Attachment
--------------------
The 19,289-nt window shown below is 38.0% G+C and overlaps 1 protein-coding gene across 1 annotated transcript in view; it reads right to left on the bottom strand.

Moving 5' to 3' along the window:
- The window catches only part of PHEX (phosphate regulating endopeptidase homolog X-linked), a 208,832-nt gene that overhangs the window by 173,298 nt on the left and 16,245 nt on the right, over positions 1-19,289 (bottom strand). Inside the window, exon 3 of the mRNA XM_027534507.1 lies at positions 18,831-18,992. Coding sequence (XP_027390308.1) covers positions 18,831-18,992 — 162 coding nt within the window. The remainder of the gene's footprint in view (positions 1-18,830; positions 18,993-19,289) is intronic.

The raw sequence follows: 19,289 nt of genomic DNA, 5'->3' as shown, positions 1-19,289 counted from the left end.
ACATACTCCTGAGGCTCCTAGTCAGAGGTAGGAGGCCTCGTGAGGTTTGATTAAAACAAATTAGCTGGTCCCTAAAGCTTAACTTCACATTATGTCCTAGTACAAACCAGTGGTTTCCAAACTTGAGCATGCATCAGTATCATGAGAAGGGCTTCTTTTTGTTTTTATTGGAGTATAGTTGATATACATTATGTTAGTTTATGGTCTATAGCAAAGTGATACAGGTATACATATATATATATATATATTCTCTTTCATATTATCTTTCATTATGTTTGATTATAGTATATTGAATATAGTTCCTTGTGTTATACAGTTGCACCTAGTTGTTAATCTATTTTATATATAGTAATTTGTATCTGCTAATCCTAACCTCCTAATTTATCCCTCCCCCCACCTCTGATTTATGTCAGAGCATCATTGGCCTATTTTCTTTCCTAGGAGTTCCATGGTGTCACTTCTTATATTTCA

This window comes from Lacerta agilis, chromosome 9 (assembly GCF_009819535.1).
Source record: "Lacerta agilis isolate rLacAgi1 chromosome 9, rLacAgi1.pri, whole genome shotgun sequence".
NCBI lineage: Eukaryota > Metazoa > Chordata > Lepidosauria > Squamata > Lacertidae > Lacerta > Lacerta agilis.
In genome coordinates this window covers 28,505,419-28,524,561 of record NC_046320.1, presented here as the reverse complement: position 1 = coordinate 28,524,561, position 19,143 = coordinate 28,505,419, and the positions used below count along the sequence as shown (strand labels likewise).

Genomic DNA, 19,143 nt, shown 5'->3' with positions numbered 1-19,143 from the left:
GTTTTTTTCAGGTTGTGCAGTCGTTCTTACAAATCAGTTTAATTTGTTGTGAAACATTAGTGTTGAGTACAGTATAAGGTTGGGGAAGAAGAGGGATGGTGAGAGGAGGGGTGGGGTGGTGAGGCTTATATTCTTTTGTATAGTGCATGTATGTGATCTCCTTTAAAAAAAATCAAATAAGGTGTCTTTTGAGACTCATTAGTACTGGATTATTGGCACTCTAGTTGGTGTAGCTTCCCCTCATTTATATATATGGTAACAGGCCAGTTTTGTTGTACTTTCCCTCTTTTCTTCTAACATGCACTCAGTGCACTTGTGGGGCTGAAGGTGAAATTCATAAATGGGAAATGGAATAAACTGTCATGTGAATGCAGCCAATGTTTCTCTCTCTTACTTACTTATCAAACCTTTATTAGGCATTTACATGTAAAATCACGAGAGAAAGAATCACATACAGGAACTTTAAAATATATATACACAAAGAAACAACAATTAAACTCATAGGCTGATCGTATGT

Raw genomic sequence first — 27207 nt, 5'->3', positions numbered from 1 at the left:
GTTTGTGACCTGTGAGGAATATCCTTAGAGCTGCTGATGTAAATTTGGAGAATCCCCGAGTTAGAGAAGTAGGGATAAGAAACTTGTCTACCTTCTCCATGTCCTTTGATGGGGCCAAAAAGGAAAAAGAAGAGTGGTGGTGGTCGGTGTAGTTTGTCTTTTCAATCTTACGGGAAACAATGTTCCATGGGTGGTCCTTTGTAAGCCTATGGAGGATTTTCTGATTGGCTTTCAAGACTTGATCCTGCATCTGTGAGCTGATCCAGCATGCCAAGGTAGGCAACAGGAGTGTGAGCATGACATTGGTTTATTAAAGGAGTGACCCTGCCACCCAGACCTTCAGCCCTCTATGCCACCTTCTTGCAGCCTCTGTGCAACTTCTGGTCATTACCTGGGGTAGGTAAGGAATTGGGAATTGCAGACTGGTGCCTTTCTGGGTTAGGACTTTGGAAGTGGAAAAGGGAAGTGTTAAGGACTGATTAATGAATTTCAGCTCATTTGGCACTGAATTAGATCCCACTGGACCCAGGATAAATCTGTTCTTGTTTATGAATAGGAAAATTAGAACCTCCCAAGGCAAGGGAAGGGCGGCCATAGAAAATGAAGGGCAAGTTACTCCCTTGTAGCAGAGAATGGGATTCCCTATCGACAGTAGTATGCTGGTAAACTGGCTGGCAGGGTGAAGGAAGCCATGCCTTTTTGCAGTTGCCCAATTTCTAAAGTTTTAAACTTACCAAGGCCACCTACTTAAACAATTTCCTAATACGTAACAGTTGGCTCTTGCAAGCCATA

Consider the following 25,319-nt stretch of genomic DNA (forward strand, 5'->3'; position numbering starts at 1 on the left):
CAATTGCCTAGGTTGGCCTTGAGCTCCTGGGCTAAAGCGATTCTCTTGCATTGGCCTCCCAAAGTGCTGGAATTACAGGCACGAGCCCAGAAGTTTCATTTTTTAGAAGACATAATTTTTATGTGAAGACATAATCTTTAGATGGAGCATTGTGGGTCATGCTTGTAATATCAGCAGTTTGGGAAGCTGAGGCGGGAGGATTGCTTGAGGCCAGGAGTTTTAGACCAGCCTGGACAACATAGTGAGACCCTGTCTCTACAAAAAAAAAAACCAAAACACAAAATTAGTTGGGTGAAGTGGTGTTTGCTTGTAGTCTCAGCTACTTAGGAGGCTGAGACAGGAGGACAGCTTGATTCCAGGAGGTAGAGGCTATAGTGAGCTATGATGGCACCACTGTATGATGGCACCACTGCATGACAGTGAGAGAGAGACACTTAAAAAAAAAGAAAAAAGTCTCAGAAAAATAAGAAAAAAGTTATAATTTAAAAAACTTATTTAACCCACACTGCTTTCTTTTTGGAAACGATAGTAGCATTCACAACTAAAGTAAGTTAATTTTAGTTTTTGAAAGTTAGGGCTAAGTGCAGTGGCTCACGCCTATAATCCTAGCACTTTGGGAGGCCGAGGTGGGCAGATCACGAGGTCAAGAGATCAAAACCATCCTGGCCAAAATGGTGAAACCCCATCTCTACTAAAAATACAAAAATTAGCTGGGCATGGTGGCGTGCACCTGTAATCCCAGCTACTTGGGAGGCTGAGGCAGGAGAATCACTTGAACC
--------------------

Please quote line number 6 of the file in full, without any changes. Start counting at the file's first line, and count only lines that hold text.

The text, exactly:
This window comes from Lacerta agilis, chromosome 9 (assembly GCF_009819535.1).